Pelvic pain is categorized as either acute or chronic. Acute pelvic pain develops quickly and subsides quickly, often without requiring any medical intervention. Chronic pain is discomfort that lasts more than six months beyond the expected healing time of an injury.
Causes of Pelvic Pain
A common cause of pelvic pain is ovulation. The ovaries of women with regular menstrual cycles produce cysts, also known as follicles. As the cysts enlarge, an egg inside the dominant follicle matures and signals the ovary to ovulate. When ovulation occurs, some women experience pain called mittelschmerz, or ovulation pain. This is caused by the opening of the cyst to allow release of the eggs near the fallopian tubes, for fertilization. Occasionally, cysts may persist and become enlarged or painful. Opened or ruptured cysts may also bleed into the pelvic cavity. Except in rare circumstances, this is harmless, and no treatment is needed. This type of pain can be prevented by the use of birth control pills, which block the ovulation process.
Other possible causes of pelvic pain may include the following:
- Disorders of the reproductive system, urinary tract, bowel, nervous system and musculoskeletal system
- Interstitial cystitis or painful bladder syndrome
- Irritable bowel syndrome
- Uterine fibroids
- Pelvic inflammatory disease
- Pain that lingers on after surgery (due to tissue or nerve damage)
- Adenomyosis (presence of endometrial tissue within or growing into the uterus muscle)
Treating Pelvic Pain
Managing pelvic pain may include various treatments:
- Birth control pills are often prescribed for acute and cyclic pelvic pain related to menstrual cycles.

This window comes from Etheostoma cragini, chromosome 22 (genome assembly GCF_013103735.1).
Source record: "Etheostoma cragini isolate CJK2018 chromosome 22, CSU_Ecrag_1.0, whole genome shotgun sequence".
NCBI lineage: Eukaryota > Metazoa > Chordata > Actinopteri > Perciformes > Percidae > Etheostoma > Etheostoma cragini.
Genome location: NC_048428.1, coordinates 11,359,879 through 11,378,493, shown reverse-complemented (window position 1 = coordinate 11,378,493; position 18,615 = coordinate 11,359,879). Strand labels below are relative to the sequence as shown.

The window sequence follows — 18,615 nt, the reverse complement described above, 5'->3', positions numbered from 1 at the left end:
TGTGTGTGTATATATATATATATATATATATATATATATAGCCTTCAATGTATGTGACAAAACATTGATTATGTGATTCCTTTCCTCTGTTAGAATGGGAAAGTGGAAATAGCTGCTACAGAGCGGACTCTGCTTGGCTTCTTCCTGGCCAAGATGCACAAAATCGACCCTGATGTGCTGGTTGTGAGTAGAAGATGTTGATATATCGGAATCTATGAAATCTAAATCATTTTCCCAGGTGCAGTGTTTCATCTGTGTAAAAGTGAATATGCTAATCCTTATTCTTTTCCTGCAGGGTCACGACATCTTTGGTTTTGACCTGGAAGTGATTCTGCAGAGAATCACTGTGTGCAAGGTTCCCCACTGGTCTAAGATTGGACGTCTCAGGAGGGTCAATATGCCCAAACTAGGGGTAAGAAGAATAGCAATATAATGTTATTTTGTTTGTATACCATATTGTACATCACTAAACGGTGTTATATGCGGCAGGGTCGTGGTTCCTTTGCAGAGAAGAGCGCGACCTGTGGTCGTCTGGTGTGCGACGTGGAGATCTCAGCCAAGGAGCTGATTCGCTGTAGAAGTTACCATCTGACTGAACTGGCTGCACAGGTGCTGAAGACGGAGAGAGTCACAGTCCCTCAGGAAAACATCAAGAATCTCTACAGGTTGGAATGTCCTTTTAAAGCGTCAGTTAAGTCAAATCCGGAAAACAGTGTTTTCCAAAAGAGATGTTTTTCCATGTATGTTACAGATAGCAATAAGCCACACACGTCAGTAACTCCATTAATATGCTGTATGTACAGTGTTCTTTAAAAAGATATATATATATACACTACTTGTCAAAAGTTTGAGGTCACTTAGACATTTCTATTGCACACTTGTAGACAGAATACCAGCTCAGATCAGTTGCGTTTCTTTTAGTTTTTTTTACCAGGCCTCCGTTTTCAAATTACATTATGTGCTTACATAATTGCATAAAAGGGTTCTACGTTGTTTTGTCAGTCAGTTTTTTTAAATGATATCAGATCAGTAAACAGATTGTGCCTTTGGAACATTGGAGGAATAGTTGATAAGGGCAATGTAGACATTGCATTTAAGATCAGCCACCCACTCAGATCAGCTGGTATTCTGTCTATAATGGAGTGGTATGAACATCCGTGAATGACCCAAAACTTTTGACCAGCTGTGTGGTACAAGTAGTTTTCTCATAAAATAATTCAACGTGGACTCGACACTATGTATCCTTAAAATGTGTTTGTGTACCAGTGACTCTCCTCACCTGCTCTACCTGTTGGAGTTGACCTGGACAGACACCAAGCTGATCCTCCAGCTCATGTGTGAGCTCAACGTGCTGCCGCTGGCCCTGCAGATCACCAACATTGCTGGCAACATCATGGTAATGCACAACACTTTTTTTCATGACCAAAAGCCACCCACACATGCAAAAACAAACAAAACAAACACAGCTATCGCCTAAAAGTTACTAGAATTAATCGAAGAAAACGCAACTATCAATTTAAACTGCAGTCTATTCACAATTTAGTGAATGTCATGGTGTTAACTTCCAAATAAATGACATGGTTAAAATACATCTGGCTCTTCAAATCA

- Birth control pills work by blocking the ovulation process and prevent the pain associated with ovulation or endometriosis.
- Surgery may be indicated in some cases, depending on the cause of the pain.
- Pelvic floor physical therapy and biofeedback techniques help patients learn to manage their pelvic pain or pelvic discomfort symptoms.
Pelvic Pain Management
While many chronic pain conditions cannot be cured, the pain can often be managed. The term pain management describes the medical practice devoted to improving quality of life for patients who suffer with chronic pain. Our goal is to help you manage chronic pain successfully. Pain management can take many forms, with the best outcomes generally seen with a multimodal approach.
- Holistic approaches such as meditation, massage and others can be helpful.
- Psychological approaches can help patients deal with frustrating chronic pain and associated anxiety and depression.
- Medications can help bring the pain to a more tolerable level.
- Interventions, such as nerve blocks or other procedures, can help decrease the overall level of pain, depending on the diagnosis.
- Physical therapy can help improve the patient’s ability to function despite ongoing chronic pain, or help decrease the pain.
- Surgical approaches, including implantable pain control devices, may be needed in some cases to control pain that does not respond to more conservative approaches.
No one approach works for all patients, and our physicians and care team will design an approach customized for you.
These issues can be embarrassing but can be resolved. Your first step is to talk with one of our specialists.
Houston Methodist combines the expertise of urogynecologists — specialty physicians trained in the areas of urology and gynecology — as well as traditional gynecologists and colorectal surgeons to provide the most advanced care available for women and men with problems related to the lower urinary tract and the pelvic floor. The Center for Restorative Pelvic Medicine at Houston Methodist Hospital is the first of its kind in the Greater Houston area and is one of the few centers in the country that offers a single-center location for the diagnosis and treatment of complex pelvic-floor disorders.
Our physicians at Houston Methodist specialize in managing pelvic pain at the following convenient locations.